Marnix de Nijs, Mirror Piece, (NL, 2010)
The Mirror Piece
An interview with Marnix de Nijs about his latest work, the ‘Mirror_Piece’ (NL, 2010), developed in collaboration with V2_Lab, Rotterdam. Marnix de Nijs has collaborated with V2_Lab on several projects: the latest collaboration focused on the implementation of face-detection and face-recognition software for his new work ‘The Mirror_Piece’. During one of his visits to the lab, we took the chance to interview him and ask a few questions on the new installation.

Could you describe your new work ‘the Mirror_Piece’? How does the installation work?
Developed as a mirror version of my previous work, the 'Physiognomic Scrutinizer' (2009 – 2010), the Mirror_Piece detects and scrutinizes the faces of the people looking into a mirror, equipped with facedetection and recognition software. Rather than trying to identify the person, the software probes for facial features and characteristics that are similar to one of the 250 pre-selected persons present in the database, all chosen for their controversial or infamous acts. Based on what the software detects, the person looking
into the mirror is identified as one of the controversial characters present in the database. While the mirror displays the match, an audio fragment, played for all to hear, accuses the visitor according to the disrepute of their match.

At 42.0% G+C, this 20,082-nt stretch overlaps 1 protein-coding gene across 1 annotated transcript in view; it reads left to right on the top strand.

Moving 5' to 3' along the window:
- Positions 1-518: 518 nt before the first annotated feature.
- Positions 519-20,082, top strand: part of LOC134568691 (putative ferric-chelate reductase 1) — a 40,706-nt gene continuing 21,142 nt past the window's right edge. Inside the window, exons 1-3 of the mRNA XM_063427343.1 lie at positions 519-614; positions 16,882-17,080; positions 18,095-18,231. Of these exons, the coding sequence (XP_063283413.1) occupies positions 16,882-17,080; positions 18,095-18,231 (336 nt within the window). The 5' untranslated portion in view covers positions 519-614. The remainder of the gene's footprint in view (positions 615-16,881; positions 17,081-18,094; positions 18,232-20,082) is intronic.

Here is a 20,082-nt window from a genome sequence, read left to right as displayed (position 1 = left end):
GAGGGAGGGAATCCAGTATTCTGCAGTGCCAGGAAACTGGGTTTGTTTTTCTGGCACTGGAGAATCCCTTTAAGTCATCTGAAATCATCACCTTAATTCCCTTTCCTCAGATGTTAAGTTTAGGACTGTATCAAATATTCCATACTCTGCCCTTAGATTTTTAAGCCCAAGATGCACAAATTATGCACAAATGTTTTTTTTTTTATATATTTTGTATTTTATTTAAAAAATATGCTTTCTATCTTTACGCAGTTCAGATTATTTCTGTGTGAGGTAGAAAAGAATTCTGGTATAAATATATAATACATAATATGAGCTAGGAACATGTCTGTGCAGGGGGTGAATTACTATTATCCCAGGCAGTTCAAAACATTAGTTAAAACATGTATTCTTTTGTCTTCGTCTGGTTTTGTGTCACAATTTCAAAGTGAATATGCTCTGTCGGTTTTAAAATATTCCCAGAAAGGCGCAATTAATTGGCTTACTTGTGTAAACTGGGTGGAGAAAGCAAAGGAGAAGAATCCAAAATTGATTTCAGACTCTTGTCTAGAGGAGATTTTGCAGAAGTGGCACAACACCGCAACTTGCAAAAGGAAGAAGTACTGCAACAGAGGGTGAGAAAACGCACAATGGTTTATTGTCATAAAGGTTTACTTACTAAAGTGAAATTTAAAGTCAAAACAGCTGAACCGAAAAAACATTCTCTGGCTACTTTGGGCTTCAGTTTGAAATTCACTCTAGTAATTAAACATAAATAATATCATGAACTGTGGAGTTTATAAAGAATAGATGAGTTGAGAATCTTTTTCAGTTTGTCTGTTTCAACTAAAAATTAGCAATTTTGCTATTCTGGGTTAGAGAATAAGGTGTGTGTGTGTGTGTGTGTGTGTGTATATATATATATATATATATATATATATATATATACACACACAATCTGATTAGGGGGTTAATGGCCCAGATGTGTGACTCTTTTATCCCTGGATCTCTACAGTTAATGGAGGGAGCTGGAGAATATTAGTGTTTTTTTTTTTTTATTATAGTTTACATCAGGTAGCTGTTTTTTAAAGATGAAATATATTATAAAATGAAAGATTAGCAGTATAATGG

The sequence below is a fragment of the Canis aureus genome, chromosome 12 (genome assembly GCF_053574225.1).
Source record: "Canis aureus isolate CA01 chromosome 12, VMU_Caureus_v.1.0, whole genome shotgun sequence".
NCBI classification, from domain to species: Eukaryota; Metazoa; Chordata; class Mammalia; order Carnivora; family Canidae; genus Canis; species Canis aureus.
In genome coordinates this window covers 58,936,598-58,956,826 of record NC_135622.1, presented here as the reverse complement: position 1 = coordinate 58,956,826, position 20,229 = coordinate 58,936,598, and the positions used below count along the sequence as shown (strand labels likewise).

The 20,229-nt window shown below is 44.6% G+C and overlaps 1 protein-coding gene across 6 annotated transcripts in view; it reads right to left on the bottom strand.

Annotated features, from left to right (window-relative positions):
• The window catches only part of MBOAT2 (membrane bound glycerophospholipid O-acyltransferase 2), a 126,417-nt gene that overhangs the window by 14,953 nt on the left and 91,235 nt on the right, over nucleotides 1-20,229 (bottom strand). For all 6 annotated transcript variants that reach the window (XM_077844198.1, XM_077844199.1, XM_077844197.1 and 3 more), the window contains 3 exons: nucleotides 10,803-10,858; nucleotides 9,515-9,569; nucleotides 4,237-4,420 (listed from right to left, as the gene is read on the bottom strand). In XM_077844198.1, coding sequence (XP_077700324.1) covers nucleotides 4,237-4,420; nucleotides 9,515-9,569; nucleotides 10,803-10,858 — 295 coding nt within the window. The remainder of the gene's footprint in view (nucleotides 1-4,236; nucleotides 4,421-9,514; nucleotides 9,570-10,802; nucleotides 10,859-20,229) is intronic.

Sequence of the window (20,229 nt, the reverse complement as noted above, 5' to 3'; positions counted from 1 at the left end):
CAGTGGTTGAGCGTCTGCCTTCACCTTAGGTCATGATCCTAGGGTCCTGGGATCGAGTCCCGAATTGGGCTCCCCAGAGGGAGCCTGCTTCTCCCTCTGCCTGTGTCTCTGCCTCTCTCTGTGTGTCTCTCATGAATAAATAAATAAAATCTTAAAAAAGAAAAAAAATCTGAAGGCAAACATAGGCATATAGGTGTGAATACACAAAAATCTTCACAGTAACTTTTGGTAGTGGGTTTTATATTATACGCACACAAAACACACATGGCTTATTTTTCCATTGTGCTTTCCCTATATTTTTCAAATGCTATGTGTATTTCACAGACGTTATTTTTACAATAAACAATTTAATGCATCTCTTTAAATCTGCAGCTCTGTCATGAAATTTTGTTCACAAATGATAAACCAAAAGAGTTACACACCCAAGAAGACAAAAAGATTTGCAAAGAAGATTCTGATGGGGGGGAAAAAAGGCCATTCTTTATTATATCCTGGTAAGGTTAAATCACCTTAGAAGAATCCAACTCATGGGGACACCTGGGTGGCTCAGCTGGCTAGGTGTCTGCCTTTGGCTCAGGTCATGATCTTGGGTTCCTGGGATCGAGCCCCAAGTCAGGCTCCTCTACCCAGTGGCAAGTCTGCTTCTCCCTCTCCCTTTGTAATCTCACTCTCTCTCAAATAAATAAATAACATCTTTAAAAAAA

What are the similarities with the previous work, the Physiognomic Scrutinizer?
The Mirror_Piece employs an upgraded version of the same face-detection and recognition software used in the installation the Physiognomic Scrutinizer, accompanied by a database of pre-selected (in)famous celebrities and contributors to our contemporary culture. Nevertheless, the Mirror_Piece stands out as a work per se, rather then being an upgraded version of the Physiognomic Scrutinizer, further emphasizing the motif of reflection and self-observation that the previous work touches upon.

Could you tell us more about the Physiognomic Scrutinizer? Which is the main difference between this installation and the new work that originates from it?
The new installation features a brand new design, and takes the shape of a mirror. This new form infuses the work with new meaning. In the installation the Physiognomic Scrutinizer, a barrier guides visitors towards an entrance where a mounted camera records and projects the visitor’s image on a LCD monitor at the back of the gate. Two speakers on stands, located directly after the gate, symbolize and act as security guards. Equipped with face-detection and recognition software, the work detects and analyzes the faces of the people wishing to pass through the gate and enter the exhibition. The comparison process is then displayed on the LCD monitor behind the gate, clearly viewable to the public looking at the work. This specific design explicitly recalls security gates seen at airports, shopping malls, football stadiums and other protected public spaces: the installation, in fact, aims to reflect on the role played by biometric technologies in the contemporary society of surveillance, and to raise awareness on the way our bodies are becoming increasingly transparent to surveillance and identification technologies. Pushed in the market as means of identification, these technologies threaten the idea of individual autonomy.